Winchester has a long history: there has been continuous settlement on the site for over 2,000 years.

Winchester began as a Celtic hill fort, pre-dating the Roman invasion of Britain in 43 CE. After the Roman conquest, the town grew and became known as Venta Belgarum. After prospering under Roman imperial rule for several centuries, Winchester discovered a new identity as an important Saxon city. Ultimately, King Alfred the Great named Winchester as the capital, first of his kingdom of Wessex and later all of England south of the Danelaw – despite the growing importance of London, it remained so until the Norman invasion of 1066. During the Middle Ages, Winchester was renowned for its woollen goods, among other produce.

Presently, Winchester is an attractive and peaceful cathedral city deep in the southern English countryside, located conveniently close to both London and Southampton.

A visitor staying in London but with a day to spare and a desire to see more of England could do much worse than simply travelling to Winchester by train (itself a pleasant way to see the Hampshire countryside) and spend the day wandering around this ancient city.

winchester cathedral

Winchester arts

Winchester is a lively centre for the arts, with an arts centre, two theatres and several festivals throughout the year.

Tower Arts Centre
Romsey Road, Winchester SO22 5ZZ
Box office: 01962 867986
The programme includes comedy, drama, folk, pop, blues, soul, and visual arts.

Theatre Royal Winchester
Jewry Street, Winchester SO23 8SB
Tel: 01962 840440
Lovely old theatre with a varied programme including plays, comedy, dance, concerts and musicals.


Winchester MayFest
Festival with a broadminded mix of music, from traditional to contemporary and folk and roots to jazz. Concerts and events in venues and on the streets of Winchester.
Tel: 01252 727 895

Grange Park Opera
A short summer season of opera. Book well in advance to be sure of a ticket.
The Box Office opens in mid March.
Tel: 01962 868 600

Hat Fair
The oldest festival of street theatre in England.
Tel: 01962 849 841


Winchester Festival
Winchester’s annual arts festival includes indoor and outdoor performances of music, art, drama, film and literary events.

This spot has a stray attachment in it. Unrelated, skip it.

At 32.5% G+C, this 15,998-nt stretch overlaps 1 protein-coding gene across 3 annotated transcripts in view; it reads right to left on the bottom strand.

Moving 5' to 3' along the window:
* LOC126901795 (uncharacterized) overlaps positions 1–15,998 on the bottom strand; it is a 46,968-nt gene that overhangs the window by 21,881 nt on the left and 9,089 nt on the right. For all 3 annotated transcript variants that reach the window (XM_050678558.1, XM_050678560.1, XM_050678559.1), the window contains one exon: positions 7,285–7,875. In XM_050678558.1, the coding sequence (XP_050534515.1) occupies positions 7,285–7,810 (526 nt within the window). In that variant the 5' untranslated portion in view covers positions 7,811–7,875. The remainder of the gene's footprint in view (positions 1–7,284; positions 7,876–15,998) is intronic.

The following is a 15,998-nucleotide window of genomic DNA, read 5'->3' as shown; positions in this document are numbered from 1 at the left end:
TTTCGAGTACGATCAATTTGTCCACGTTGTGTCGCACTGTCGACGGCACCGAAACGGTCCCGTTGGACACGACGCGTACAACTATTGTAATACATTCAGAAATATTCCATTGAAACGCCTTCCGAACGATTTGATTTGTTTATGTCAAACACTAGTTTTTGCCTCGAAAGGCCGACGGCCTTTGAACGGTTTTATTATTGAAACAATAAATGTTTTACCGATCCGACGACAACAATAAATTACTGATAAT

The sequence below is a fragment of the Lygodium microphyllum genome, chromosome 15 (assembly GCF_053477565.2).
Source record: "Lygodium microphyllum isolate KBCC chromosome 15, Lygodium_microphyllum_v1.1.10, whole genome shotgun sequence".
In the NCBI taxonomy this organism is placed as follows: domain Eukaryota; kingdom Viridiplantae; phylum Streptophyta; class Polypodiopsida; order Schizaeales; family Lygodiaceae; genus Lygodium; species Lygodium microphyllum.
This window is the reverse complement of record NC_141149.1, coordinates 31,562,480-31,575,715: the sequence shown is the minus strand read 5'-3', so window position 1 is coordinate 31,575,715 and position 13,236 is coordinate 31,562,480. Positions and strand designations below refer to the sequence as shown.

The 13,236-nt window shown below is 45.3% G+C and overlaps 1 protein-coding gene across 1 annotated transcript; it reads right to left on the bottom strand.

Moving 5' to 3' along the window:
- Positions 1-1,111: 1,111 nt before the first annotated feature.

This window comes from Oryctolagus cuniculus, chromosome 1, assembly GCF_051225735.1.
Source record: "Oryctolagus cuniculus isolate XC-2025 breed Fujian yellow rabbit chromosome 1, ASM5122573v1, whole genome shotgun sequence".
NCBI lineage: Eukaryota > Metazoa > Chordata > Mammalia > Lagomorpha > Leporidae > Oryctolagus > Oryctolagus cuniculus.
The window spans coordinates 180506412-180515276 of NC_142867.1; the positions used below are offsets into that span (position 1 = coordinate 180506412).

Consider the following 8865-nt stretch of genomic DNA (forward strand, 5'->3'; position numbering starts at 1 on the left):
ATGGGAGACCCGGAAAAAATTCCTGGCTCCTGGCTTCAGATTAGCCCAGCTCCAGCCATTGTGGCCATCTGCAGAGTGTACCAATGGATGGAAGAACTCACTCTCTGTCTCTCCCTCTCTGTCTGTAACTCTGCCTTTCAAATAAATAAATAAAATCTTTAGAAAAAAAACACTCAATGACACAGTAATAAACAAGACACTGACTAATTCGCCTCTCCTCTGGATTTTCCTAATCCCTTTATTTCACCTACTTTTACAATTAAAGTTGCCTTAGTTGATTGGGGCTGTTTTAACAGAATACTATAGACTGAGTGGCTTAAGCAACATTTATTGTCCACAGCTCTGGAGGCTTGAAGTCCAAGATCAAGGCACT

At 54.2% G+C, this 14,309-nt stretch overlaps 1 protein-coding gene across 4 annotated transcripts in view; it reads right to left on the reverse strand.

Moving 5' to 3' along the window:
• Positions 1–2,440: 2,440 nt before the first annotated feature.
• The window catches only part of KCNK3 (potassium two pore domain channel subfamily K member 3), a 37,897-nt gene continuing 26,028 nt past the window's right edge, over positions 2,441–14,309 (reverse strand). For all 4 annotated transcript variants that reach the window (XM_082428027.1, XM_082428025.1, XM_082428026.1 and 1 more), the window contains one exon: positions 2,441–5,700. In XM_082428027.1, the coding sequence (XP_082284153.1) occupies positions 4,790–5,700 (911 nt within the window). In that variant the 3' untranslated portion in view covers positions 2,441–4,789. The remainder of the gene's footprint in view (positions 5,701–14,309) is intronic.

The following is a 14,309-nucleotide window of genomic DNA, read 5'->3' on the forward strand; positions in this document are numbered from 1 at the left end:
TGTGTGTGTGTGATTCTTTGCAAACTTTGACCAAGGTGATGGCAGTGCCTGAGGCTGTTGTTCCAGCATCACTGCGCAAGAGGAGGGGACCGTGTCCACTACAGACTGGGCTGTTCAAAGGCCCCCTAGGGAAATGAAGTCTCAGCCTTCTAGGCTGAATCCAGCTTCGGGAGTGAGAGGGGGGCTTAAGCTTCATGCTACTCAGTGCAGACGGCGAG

Tel: 01962 877 977

If you are planning to do any visiting or exploring beyond central Winchester, you will probably want to obtain a decent map of the area. You should ensure that any map you buy clearly shows the national grid reference lines, and explains how to use them, as grid references are frequently used to indicate out of town locations. The best maps for this purpose are those published by the Ordnance Survey (Britain’s national mapping agency) and the following maps cover all the locations mentioned below:

Ordnance Survey Landranger 185. This map covers the area around Winchester at a scale of 1:50000 and is best for exploration by car or cycle.
Ordnance Survey Explorer 132. This map covers the area around Winchester at a scale of 1:25000 and is best for walking.
These maps can be found in any good local bookshop, or can be bought online.

By foot

Most of the things to see and do in Winchester, and the places to eat, drink and sleep are within easy walking distance of each other and the rail station. There are several attractive walks in the surrounding countryside, particularly towards Twyford along the Water Meadows, and on Old Winchester Hill.

By bus

Winchester has a reasonable bus service, both within the town and to the surrounding area, although frequencies can be quite low with little service in the evenings or on Sunday.

Stagecoach in Hampshire, telephone 0845-121-0180 from within in the UK, operate most of the bus services in the city and surrounding area.
Bluestar, telephone 01202 338421 from within the UK, operates the Bluestar 1 from the city to Southampton
Traveline, telephone 0871 200 2233 (+44 871 200 2233 from outside the UK), provide an impartial online travel planner and telephone query service for all local bus services.

By car

Winchester is quite small and a car is unlikely to be necessary for getting around. In addition, town centre parking can be difficult; if visiting for the day consider using the Park and Ride described above. Visitors with mobility problems can arrange to borrow a wheelchair or electric scooter through the Shopmobility office situated in the Brooks car park, off Friarsgate Street.

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The area around Winchester contains some very attractive scenery and some interesting attractions. Use of a car (or a bicycle) is a near necessity for exploring most of these, although with patience and careful use of a bus timetable some are accessible by public transport.

Mid-Hants Railway, The Railway Station, Alresford (5 miles east of Winchester on the A31; grid reference SU587324), telephone +44 1962 733810, Often known as the Watercress Line, this preserved steam railway follows the route of an old line from Alresford to Alton.
Marwell Zoological Park, Colden Common (6 miles south-east of Winchester on the B2177; grid reference SU506217), near Eastleigh.
Visit the New Forest, about half an hours drive or a short through train journey away.

Accommodation in Winchester